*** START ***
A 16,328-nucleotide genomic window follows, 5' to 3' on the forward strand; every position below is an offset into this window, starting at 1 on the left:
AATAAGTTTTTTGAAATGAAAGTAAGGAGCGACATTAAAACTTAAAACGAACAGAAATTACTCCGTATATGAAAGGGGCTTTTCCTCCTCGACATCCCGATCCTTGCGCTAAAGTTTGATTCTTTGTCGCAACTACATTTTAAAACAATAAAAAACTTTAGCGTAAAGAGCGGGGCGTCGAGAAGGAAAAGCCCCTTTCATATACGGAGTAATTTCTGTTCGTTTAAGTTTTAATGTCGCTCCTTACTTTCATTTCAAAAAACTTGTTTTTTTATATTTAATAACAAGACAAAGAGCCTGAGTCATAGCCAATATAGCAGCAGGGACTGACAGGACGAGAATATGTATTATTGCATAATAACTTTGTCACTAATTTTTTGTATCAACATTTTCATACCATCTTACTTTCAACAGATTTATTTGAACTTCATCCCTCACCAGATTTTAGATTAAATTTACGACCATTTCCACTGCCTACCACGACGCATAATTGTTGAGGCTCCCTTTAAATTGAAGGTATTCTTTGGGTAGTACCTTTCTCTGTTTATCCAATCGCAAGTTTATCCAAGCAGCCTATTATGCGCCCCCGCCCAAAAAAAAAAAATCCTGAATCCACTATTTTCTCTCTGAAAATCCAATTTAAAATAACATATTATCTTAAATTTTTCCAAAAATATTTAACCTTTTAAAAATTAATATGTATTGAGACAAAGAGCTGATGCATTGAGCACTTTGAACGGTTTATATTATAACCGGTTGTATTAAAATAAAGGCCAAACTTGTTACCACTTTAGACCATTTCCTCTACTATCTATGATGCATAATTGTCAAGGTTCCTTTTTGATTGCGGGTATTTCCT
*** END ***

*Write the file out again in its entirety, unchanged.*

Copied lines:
A 16,328-nucleotide genomic window follows, 5' to 3' on the forward strand; every position below is an offset into this window, starting at 1 on the left:
AATAAGTTTTTTGAAATGAAAGTAAGGAGCGACATTAAAACTTAAAACGAACAGAAATTACTCCGTATATGAAAGGGGCTTTTCCTCCTCGACATCCCGATCCTTGCGCTAAAGTTTGATTCTTTGTCGCAACTACATTTTAAAACAATAAAAAACTTTAGCGTAAAGAGCGGGGCGTCGAGAAGGAAAAGCCCCTTTCATATACGGAGTAATTTCTGTTCGTTTAAGTTTTAATGTCGCTCCTTACTTTCATTTCAAAAAACTTGTTTTTTTATATTTAATAACAAGACAAAGAGCCTGAGTCATAGCCAATATAGCAGCAGGGACTGACAGGACGAGAATATGTATTATTGCATAATAACTTTGTCACTAATTTTTTGTATCAACATTTTCATACCATCTTACTTTCAACAGATTTATTTGAACTTCATCCCTCACCAGATTTTAGATTAAATTTACGACCATTTCCACTGCCTACCACGACGCATAATTGTTGAGGCTCCCTTTAAATTGAAGGTATTCTTTGGGTAGTACCTTTCTCTGTTTATCCAATCGCAAGTTTATCCAAGCAGCCTATTATGCGCCCCCGCCCAAAAAAAAAAAATCCTGAATCCACTATTTTCTCTCTGAAAATCCAATTTAAAATAACATATTATCTTAAATTTTTCCAAAAATATTTAACCTTTTAAAAATTAATATGTATTGAGACAAAGAGCTGATGCATTGAGCACTTTGAACGGTTTATATTATAACCGGTTGTATTAAAATAAAGGCCAAACTTGTTACCACTTTAGACCATTTCCTCTACTATCTATGATGCATAATTGTCAAGGTTCCTTTTTGATTGCGGGTATTTCCT